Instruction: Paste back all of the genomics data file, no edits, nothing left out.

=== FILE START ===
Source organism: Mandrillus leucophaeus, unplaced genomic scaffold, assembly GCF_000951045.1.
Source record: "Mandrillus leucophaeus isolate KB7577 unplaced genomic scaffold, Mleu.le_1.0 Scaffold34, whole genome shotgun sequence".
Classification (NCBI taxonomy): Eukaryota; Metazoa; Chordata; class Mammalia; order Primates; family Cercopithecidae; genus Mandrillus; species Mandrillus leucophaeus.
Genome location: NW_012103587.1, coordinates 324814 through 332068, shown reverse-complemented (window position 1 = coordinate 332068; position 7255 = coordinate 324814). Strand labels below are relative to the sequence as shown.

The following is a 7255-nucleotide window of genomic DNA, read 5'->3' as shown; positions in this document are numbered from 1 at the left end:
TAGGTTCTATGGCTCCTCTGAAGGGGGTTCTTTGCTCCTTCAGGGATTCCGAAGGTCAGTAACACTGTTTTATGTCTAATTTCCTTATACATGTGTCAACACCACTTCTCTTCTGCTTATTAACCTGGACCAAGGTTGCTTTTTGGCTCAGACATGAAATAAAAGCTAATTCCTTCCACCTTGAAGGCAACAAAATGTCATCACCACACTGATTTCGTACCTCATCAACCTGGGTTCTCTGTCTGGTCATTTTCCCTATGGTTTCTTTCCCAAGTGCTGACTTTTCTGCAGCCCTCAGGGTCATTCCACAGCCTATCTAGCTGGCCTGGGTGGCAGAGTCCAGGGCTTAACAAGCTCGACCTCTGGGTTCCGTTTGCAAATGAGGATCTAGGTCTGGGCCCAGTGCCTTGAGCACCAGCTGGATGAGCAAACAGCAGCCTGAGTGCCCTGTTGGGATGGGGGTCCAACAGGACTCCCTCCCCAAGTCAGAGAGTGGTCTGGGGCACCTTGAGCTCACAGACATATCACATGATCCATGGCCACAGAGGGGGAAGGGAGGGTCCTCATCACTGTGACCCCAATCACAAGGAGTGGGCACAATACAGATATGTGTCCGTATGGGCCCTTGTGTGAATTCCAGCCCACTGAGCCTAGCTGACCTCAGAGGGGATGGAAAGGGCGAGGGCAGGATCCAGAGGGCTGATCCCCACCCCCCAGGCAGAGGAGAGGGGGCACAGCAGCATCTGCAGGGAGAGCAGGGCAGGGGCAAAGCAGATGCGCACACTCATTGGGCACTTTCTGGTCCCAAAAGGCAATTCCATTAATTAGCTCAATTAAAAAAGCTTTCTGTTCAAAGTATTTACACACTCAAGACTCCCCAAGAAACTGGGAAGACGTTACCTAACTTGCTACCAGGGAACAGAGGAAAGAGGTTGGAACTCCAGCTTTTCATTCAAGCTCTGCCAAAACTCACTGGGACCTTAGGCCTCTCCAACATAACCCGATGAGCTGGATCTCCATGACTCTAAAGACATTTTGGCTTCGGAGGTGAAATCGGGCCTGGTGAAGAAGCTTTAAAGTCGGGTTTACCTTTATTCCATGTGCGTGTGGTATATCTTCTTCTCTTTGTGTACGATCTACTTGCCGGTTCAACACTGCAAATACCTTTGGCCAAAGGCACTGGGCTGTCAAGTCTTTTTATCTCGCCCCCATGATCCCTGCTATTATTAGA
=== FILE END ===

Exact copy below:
Source organism: Mandrillus leucophaeus, unplaced genomic scaffold, assembly GCF_000951045.1.
Source record: "Mandrillus leucophaeus isolate KB7577 unplaced genomic scaffold, Mleu.le_1.0 Scaffold34, whole genome shotgun sequence".
Classification (NCBI taxonomy): Eukaryota; Metazoa; Chordata; class Mammalia; order Primates; family Cercopithecidae; genus Mandrillus; species Mandrillus leucophaeus.
Genome location: NW_012103587.1, coordinates 324814 through 332068, shown reverse-complemented (window position 1 = coordinate 332068; position 7255 = coordinate 324814). Strand labels below are relative to the sequence as shown.

The following is a 7255-nucleotide window of genomic DNA, read 5'->3' as shown; positions in this document are numbered from 1 at the left end:
TAGGTTCTATGGCTCCTCTGAAGGGGGTTCTTTGCTCCTTCAGGGATTCCGAAGGTCAGTAACACTGTTTTATGTCTAATTTCCTTATACATGTGTCAACACCACTTCTCTTCTGCTTATTAACCTGGACCAAGGTTGCTTTTTGGCTCAGACATGAAATAAAAGCTAATTCCTTCCACCTTGAAGGCAACAAAATGTCATCACCACACTGATTTCGTACCTCATCAACCTGGGTTCTCTGTCTGGTCATTTTCCCTATGGTTTCTTTCCCAAGTGCTGACTTTTCTGCAGCCCTCAGGGTCATTCCACAGCCTATCTAGCTGGCCTGGGTGGCAGAGTCCAGGGCTTAACAAGCTCGACCTCTGGGTTCCGTTTGCAAATGAGGATCTAGGTCTGGGCCCAGTGCCTTGAGCACCAGCTGGATGAGCAAACAGCAGCCTGAGTGCCCTGTTGGGATGGGGGTCCAACAGGACTCCCTCCCCAAGTCAGAGAGTGGTCTGGGGCACCTTGAGCTCACAGACATATCACATGATCCATGGCCACAGAGGGGGAAGGGAGGGTCCTCATCACTGTGACCCCAATCACAAGGAGTGGGCACAATACAGATATGTGTCCGTATGGGCCCTTGTGTGAATTCCAGCCCACTGAGCCTAGCTGACCTCAGAGGGGATGGAAAGGGCGAGGGCAGGATCCAGAGGGCTGATCCCCACCCCCCAGGCAGAGGAGAGGGGGCACAGCAGCATCTGCAGGGAGAGCAGGGCAGGGGCAAAGCAGATGCGCACACTCATTGGGCACTTTCTGGTCCCAAAAGGCAATTCCATTAATTAGCTCAATTAAAAAAGCTTTCTGTTCAAAGTATTTACACACTCAAGACTCCCCAAGAAACTGGGAAGACGTTACCTAACTTGCTACCAGGGAACAGAGGAAAGAGGTTGGAACTCCAGCTTTTCATTCAAGCTCTGCCAAAACTCACTGGGACCTTAGGCCTCTCCAACATAACCCGATGAGCTGGATCTCCATGACTCTAAAGACATTTTGGCTTCGGAGGTGAAATCGGGCCTGGTGAAGAAGCTTTAAAGTCGGGTTTACCTTTATTCCATGTGCGTGTGGTATATCTTCTTCTCTTTGTGTACGATCTACTTGCCGGTTCAACACTGCAAATACCTTTGGCCAAAGGCACTGGGCTGTCAAGTCTTTTTATCTCGCCCCCATGATCCCTGCTATTATTAGA